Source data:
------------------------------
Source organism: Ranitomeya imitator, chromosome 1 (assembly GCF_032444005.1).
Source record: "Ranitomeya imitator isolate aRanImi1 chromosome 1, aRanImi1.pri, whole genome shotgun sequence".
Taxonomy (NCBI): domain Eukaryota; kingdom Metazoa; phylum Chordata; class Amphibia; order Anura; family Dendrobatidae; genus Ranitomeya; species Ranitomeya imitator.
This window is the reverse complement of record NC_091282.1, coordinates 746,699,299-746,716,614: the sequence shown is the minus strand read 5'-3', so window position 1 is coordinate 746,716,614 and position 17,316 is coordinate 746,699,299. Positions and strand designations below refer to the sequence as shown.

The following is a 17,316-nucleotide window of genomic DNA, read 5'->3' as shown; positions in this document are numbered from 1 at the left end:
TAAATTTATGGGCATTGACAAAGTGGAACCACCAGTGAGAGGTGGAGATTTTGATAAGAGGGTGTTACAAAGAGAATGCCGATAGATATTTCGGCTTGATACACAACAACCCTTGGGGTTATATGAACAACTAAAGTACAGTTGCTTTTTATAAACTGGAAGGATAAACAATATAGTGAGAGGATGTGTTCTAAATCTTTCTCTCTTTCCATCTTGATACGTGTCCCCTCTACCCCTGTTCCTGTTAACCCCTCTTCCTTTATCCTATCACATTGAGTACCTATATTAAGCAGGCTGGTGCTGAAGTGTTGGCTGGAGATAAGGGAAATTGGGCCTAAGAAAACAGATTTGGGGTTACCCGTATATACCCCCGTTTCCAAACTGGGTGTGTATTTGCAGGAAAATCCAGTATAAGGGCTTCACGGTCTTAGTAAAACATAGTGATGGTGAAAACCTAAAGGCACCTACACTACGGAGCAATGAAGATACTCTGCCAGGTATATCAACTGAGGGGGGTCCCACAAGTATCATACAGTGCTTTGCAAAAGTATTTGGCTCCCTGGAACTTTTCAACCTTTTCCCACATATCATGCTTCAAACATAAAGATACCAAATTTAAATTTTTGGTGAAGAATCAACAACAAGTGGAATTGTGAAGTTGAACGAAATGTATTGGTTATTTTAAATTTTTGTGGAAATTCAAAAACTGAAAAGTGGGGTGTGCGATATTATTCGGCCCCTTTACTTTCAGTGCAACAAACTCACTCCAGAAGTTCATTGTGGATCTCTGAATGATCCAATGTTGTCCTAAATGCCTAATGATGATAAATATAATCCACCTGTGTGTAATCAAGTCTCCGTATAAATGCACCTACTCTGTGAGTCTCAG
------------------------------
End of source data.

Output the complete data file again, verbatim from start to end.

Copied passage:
Source organism: Ranitomeya imitator, chromosome 1 (assembly GCF_032444005.1).
Source record: "Ranitomeya imitator isolate aRanImi1 chromosome 1, aRanImi1.pri, whole genome shotgun sequence".
Taxonomy (NCBI): domain Eukaryota; kingdom Metazoa; phylum Chordata; class Amphibia; order Anura; family Dendrobatidae; genus Ranitomeya; species Ranitomeya imitator.
This window is the reverse complement of record NC_091282.1, coordinates 746,699,299-746,716,614: the sequence shown is the minus strand read 5'-3', so window position 1 is coordinate 746,716,614 and position 17,316 is coordinate 746,699,299. Positions and strand designations below refer to the sequence as shown.

The following is a 17,316-nucleotide window of genomic DNA, read 5'->3' as shown; positions in this document are numbered from 1 at the left end:
TAAATTTATGGGCATTGACAAAGTGGAACCACCAGTGAGAGGTGGAGATTTTGATAAGAGGGTGTTACAAAGAGAATGCCGATAGATATTTCGGCTTGATACACAACAACCCTTGGGGTTATATGAACAACTAAAGTACAGTTGCTTTTTATAAACTGGAAGGATAAACAATATAGTGAGAGGATGTGTTCTAAATCTTTCTCTCTTTCCATCTTGATACGTGTCCCCTCTACCCCTGTTCCTGTTAACCCCTCTTCCTTTATCCTATCACATTGAGTACCTATATTAAGCAGGCTGGTGCTGAAGTGTTGGCTGGAGATAAGGGAAATTGGGCCTAAGAAAACAGATTTGGGGTTACCCGTATATACCCCCGTTTCCAAACTGGGTGTGTATTTGCAGGAAAATCCAGTATAAGGGCTTCACGGTCTTAGTAAAACATAGTGATGGTGAAAACCTAAAGGCACCTACACTACGGAGCAATGAAGATACTCTGCCAGGTATATCAACTGAGGGGGGTCCCACAAGTATCATACAGTGCTTTGCAAAAGTATTTGGCTCCCTGGAACTTTTCAACCTTTTCCCACATATCATGCTTCAAACATAAAGATACCAAATTTAAATTTTTGGTGAAGAATCAACAACAAGTGGAATTGTGAAGTTGAACGAAATGTATTGGTTATTTTAAATTTTTGTGGAAATTCAAAAACTGAAAAGTGGGGTGTGCGATATTATTCGGCCCCTTTACTTTCAGTGCAACAAACTCACTCCAGAAGTTCATTGTGGATCTCTGAATGATCCAATGTTGTCCTAAATGCCTAATGATGATAAATATAATCCACCTGTGTGTAATCAAGTCTCCGTATAAATGCACCTACTCTGTGAGTCTCAG